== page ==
THE TROPICAL RAIN FOREST CANOPY
Tropical rain forests grow around the equator. There are no cold seasons and it rains all year round. Plenty of heat and water wash most plant nutrients out of the soils. They leak to deep soil layers where roots can not come, or are transported by rivers to the sea. The forests have plenty of light and water. Scarce nutrients are conserved by tight, biological recycling.
It takes only a few hours for most nutrients from dead plants or animals to be taken up by bacteria and other tiny organisms. Some of those are eaten, so their nutrients go to animals. Others convert nutrients and carry them to plant roots. Chains of living organisms pass nutrients on, like firemen buckets of water. This keeps rain forests healthy in such poor environments.
Tropical people get their food from such soils. Since long, they understood recycling. Tropical ways to practice agriculture were sustained during thousands of years, for example in Mexico, Indonesia or Ethiopia. Tropical rain forests produce food for no more than two or three people per square kilometre. Forests can only keep human groups alive if converted, partly into crop fields and partly into village forest gardens. Till this day, successful tropical agricultural cycles imitate the recycling and biological diversity of the original forests.
The floor and the ceiling
Forests are not eternal. All forests are born and die, also without human help. Fire, earthquakes, storms, floods or poison gas from volcanoes clear forests away. The empty places are occupied by newly born pieces of forest. The young ones grow up to resemble the old parts of the forest, but are not completely the same, just like your mother and you. However, they all have to face the same kind of environment. Roots operate in the soil, providing water and nutrients. Tree crowns rise high in the air, amidst light and oxygen.
The home of roots and the home of leaves and flowers both crawl, bristle and swarm with life. Roots live among bacteria, fungi, insects, worms and others creatures, sometimes closely associated. Associations of roots with micro-organisms absorb water and process nutrients. Most nutrients from the soil are built into such nitrogen-rich substances as vitamins, proteins and their building blocks, aminoacids. Simply said, nitrogen products travel upwards inside the wood, from the soil towards the leaves.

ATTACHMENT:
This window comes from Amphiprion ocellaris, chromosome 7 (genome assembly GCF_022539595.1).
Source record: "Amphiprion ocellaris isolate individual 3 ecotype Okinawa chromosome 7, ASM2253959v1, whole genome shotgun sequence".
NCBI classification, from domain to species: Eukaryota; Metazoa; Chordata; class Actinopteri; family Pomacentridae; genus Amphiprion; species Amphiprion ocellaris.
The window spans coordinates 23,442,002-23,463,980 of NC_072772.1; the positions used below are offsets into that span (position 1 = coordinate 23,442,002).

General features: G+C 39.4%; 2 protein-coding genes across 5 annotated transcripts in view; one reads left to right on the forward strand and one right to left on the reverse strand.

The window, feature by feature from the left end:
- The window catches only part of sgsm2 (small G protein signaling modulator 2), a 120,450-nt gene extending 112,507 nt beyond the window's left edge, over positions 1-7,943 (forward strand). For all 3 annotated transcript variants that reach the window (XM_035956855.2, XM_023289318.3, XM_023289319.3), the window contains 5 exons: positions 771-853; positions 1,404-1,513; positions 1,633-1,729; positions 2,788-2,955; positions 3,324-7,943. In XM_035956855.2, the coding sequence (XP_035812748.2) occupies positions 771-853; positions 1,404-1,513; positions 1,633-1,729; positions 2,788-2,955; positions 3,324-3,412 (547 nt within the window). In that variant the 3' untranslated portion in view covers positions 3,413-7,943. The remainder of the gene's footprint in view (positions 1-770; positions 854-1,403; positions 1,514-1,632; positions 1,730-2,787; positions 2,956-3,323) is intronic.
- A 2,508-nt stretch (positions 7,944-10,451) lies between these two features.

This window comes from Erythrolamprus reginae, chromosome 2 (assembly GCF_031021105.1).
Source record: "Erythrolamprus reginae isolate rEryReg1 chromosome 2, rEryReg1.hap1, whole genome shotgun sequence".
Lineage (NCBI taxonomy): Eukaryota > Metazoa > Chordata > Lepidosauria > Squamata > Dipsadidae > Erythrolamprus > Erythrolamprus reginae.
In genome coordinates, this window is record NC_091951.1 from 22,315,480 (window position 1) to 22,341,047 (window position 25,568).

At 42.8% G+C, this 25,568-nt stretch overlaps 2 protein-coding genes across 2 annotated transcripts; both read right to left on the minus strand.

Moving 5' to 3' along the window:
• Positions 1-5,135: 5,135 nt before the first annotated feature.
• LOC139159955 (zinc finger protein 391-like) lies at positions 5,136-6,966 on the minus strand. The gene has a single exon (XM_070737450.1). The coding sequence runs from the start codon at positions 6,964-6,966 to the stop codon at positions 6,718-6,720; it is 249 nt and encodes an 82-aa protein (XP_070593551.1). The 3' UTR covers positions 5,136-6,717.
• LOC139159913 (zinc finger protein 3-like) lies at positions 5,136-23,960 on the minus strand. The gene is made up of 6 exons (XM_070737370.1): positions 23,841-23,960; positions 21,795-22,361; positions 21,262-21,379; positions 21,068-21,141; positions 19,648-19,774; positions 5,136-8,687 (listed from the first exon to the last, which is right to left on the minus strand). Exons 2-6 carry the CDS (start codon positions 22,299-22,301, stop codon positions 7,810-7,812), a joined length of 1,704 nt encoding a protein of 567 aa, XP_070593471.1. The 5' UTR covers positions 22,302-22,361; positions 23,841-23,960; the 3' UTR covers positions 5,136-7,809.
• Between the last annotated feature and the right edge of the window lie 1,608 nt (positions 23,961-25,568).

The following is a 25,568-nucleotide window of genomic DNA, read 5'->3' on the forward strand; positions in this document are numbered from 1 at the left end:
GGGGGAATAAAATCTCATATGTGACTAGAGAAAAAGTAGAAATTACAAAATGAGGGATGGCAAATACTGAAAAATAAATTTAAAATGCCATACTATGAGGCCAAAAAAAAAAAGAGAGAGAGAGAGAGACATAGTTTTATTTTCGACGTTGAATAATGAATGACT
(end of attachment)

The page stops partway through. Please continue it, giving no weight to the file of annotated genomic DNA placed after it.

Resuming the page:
Leaves and flowers belong to trees, but also to other plants. Lianes attach supple, thin stems to or around tree trunks and branches, carrying leaves up high to the sun. Epiphytes grow upon tree branches and trunks. They are no parasites because they do not harm their hosts. Bromeliads, Orchids and Philodendrons are examples of epiphytes from tropical America. The staghorn fern is from Africa and some epiphytic ant plants are Asian. Figure 1 shows epiphyte communities in Trinidad, Harry Belafonte's Island in the Sun.
Together, all these plants build the roof or canopy of the rain forest. Trunks and big branches are, as it were, the beams and rafters of the roof. Smaller plants and leaves form shingles. Leaves use light energy to make sugars out of carbon dioxide from the air. The sugars travel back to the roots below through the bark. Simply said, carbon products come from the tree crown and travel downwards inside the bark, towards the roots.
Much rain causes excess sap to travel upwards from the roots. Some of this sap is sweated out from the leaves, so proteins and vitamins arrive on the outside, not inside the leaves. These feed bacteria. After the first bacterial colonists, more organisms appear in this new milieu with every rain shower. Fungi, algae and finally mosses, grow on the old Colombian rain forest leaf in Fig. 2. The leaf finally dies and falls off, carrying the hitchhikers on its back to the forest soil.
When there is much sun, the descending, syrupy sap in the bark becomes more concentrated and sugars are in excess. The roots sweat out sugars, so these are not arriving in the roots, but on the outside. The sugars feed bacteria, fungi, small worms and insects. The fungi pay back the trees by providing them with nitrogen products, vitamins for sugar, proteins for syrup.
Miss Dr. Jakoba Ruinen, in the early 1950's, was the first to describe these dynamics and the part played in them by microscopic Life as a coherent cycle. The root zone and its community of Life was much studied already and became quite well-known since. However, the processes in the treetops were much less studied. Dr. Ruinen called the interface between leaves and air the phyllosphere, and said that this was a much neglected milieu. It still is.